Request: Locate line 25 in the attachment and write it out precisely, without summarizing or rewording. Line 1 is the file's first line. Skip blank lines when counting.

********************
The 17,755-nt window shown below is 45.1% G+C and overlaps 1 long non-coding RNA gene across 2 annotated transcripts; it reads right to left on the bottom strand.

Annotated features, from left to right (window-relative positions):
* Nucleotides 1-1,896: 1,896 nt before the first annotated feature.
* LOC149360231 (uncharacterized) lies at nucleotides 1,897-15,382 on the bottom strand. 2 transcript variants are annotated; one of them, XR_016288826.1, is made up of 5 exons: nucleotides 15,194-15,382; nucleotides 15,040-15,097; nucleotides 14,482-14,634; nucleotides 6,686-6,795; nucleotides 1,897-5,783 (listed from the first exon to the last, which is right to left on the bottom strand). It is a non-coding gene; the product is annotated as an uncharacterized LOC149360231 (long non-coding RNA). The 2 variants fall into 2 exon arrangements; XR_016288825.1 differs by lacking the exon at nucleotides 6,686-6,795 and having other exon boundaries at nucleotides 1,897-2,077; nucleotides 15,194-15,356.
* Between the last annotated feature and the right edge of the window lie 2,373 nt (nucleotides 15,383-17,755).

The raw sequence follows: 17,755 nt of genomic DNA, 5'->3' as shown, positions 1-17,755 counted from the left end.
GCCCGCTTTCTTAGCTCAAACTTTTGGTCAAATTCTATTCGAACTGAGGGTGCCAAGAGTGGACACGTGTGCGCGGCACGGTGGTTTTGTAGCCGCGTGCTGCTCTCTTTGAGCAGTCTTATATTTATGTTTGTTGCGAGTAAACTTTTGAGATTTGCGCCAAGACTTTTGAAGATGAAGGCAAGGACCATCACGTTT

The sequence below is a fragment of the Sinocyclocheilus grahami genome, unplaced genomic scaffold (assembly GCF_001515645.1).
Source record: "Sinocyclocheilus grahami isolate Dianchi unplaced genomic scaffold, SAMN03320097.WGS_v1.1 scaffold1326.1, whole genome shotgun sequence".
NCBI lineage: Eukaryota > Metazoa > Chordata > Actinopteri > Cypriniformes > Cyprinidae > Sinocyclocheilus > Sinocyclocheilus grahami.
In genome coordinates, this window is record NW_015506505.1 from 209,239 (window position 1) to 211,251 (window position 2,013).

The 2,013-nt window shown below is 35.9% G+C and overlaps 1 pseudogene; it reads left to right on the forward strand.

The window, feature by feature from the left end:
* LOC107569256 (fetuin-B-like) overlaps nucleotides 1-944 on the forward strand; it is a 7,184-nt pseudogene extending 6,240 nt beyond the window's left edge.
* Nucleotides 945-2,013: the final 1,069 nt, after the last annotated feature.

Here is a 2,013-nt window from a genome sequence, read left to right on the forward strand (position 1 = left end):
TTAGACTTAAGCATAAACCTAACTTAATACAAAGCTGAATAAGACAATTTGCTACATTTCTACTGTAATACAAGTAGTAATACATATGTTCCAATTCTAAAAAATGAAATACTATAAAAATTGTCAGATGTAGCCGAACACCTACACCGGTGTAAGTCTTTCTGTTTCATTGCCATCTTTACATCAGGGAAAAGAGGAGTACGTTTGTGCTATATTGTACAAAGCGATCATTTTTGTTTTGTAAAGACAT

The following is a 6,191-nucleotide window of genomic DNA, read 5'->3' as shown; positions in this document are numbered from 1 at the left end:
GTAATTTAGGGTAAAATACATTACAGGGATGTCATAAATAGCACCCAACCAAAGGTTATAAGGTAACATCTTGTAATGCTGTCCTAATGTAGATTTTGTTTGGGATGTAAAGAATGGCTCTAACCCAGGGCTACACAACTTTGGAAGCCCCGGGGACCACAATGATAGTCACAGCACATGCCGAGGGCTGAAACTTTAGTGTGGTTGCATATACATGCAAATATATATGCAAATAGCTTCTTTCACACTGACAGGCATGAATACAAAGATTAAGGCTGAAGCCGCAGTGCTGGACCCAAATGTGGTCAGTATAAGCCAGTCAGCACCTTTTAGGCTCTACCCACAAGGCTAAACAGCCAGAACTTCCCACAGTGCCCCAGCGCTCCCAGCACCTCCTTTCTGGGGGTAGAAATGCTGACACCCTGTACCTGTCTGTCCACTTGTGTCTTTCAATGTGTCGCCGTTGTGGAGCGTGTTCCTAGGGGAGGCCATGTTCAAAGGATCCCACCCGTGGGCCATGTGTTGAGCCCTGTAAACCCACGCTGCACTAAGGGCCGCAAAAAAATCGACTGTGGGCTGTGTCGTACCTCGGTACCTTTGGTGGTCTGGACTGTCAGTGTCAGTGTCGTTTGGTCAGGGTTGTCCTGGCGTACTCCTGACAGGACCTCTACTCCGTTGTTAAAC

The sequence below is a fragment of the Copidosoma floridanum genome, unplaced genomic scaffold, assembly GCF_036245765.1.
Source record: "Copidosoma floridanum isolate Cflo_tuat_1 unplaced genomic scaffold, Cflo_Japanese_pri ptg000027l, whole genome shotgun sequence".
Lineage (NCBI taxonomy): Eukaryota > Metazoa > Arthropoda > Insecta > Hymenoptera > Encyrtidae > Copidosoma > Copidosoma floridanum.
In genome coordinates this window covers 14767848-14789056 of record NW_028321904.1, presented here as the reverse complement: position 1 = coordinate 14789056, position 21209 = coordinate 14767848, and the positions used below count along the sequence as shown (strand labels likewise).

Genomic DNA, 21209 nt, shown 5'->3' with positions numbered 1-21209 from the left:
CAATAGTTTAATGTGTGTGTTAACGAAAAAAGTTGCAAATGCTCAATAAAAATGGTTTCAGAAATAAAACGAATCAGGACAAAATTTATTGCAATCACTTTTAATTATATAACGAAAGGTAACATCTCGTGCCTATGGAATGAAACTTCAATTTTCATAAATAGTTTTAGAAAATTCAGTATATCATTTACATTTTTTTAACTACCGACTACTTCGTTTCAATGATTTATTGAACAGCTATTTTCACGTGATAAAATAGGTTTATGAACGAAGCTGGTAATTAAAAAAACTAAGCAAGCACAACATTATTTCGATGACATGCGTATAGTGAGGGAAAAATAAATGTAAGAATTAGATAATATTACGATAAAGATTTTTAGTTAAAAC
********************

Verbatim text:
CAATAGTTTAATGTGTGTGTTAACGAAAAAAGTTGCAAATGCTCAATAAAAATGGTTTCAGAAATAAAACGAATCAGGACAAAATTTATTGCAATCACTTTTAATTATATAACGAAAGGTAACATCTCGTGCCTATGGAATGAAACTTCAATTTTCATAAATAGTTTTAGAAAATTCAGTATATCATTTACATTTTTTTAACTACCGACTACTTCGTTTCAATGATTTATTGAACAGCTATTTTCACGTGATAAAATAGGTTTATGAACGAAGCTGGTAATTAAAAAAACTAAGCAAGCACAACATTATTTCGATGACATGCGTATAGTGAGGGAAAAATAAATGTAAGAATTAGATAATATTACGATAAAGATTTTTAGTTAAAAC